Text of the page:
Video Compression: Formats, Codecs, and Containers
Let’s talk about codecs, which is key in compressing audio AND video files. First, bear in mind that compression can be either lossless or lossy. The quality between the two can be seen if you know what to look for, and in some more lossy scenarios visuals become grainy, with flat or muffled sound and can impact how the video plays.
In order to compress a video, a corresponding codec is required in the output file, or container (we’ll get to that). Codecs are bits of software that interpret the compressed video so it can be stored and played back. Most web browsers and mobile devices have adopted compatibility to the almost ubiquitous h.264 codec, which can be used to playback high-definition digital video content.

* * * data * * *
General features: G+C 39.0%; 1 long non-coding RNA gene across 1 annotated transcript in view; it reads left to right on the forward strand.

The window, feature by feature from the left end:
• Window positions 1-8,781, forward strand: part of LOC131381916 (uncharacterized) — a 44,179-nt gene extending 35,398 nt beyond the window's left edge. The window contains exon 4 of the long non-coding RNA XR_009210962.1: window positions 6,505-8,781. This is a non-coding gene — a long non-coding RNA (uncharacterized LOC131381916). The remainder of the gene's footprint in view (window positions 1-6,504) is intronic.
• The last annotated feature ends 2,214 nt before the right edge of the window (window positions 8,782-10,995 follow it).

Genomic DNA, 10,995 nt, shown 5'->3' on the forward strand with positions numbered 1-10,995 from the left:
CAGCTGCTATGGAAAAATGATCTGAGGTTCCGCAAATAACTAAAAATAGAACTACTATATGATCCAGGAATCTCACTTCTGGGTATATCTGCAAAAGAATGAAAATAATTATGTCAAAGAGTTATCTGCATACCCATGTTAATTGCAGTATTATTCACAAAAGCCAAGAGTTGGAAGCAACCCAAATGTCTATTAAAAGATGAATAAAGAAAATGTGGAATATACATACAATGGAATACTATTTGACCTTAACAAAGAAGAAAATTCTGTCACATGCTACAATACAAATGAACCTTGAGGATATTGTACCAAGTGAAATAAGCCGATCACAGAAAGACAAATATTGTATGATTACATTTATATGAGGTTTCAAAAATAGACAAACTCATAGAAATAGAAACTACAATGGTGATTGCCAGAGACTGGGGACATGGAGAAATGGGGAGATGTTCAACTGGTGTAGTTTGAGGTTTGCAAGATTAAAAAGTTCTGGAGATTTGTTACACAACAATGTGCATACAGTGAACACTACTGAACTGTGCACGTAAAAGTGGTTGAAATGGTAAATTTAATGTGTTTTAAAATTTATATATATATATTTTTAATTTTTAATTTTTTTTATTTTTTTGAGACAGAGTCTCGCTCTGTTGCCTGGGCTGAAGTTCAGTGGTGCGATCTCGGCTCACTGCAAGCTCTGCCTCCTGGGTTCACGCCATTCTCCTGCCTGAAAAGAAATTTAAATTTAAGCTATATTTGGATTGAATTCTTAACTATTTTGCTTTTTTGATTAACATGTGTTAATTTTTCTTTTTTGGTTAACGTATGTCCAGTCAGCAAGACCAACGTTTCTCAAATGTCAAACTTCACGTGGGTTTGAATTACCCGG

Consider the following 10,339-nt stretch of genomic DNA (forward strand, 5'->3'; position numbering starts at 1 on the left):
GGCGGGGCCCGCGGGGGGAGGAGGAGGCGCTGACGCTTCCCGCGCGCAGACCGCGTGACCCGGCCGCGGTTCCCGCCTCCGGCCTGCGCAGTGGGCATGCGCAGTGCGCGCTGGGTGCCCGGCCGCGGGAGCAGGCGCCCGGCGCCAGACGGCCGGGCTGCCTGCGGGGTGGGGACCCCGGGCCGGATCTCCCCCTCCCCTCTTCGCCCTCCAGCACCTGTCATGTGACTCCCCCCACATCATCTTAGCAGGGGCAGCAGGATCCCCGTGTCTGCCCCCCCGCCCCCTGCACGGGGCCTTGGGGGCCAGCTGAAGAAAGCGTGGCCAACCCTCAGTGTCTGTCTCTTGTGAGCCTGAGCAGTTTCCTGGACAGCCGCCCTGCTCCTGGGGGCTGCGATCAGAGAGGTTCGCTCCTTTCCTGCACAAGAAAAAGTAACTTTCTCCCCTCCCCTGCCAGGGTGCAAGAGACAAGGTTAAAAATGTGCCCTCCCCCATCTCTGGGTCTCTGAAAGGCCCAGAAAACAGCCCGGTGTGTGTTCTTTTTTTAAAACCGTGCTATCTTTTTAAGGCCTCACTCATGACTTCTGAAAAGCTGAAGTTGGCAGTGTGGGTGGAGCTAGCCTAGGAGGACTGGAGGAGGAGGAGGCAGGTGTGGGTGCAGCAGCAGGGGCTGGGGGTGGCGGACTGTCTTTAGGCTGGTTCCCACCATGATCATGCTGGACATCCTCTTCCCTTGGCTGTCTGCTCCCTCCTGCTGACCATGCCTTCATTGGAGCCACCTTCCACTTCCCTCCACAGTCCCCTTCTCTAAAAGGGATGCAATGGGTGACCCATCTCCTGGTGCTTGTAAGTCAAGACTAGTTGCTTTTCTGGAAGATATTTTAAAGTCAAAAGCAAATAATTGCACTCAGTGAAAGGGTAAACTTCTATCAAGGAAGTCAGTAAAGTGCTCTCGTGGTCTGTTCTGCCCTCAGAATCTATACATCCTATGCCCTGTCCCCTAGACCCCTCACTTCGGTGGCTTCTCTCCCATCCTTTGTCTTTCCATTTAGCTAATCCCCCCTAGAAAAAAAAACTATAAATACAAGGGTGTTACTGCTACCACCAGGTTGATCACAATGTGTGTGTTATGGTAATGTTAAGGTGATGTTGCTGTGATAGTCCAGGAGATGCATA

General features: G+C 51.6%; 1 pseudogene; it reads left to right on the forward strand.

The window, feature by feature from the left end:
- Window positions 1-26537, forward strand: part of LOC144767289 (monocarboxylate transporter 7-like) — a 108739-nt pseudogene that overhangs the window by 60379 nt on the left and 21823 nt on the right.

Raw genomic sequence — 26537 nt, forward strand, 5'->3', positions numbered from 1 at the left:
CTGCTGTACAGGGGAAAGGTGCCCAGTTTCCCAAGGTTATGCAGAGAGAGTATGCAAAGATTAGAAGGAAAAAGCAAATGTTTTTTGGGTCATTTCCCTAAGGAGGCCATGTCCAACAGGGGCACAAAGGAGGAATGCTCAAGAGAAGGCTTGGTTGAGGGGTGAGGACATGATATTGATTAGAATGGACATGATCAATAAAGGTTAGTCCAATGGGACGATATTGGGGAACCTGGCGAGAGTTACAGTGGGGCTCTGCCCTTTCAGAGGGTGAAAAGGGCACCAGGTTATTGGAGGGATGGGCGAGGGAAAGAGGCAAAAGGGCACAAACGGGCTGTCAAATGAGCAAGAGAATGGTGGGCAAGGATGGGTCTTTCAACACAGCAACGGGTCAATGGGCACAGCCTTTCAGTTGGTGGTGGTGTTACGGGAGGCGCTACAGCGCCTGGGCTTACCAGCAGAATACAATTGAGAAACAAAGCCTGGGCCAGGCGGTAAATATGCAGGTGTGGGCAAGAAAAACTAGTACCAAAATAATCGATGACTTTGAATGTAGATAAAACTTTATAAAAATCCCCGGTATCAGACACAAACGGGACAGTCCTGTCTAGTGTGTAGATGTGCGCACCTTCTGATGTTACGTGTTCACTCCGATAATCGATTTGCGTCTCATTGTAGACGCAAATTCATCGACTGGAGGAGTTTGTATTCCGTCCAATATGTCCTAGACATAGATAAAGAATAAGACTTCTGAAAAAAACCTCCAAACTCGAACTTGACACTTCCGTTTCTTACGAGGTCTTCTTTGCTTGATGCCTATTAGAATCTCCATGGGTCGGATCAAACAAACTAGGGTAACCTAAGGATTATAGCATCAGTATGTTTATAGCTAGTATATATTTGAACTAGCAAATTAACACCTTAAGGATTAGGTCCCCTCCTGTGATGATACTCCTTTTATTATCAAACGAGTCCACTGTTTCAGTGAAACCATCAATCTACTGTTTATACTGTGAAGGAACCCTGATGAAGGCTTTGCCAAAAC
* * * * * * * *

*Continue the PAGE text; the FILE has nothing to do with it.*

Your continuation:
A quick note on bit rate, which refers to the amount of data stored for each second of media that is played. In short the formula is: the higher the bit rate means there will be less compression and overall higher quality… and consequently the larger the file size.
Video files come in a container which packages the codec along with the video. You can think of the container in the traditional sense like a food to-go box that contains your video, audio, metadata (captions, or information that maps the video parts for playback). It bears a file extension that may seem familiar: AVI, MOV, or MP4… where MP4/h.264, is currently the most widely adopted format for high definition video.
More on MP4/h.264 soon… for now, digest.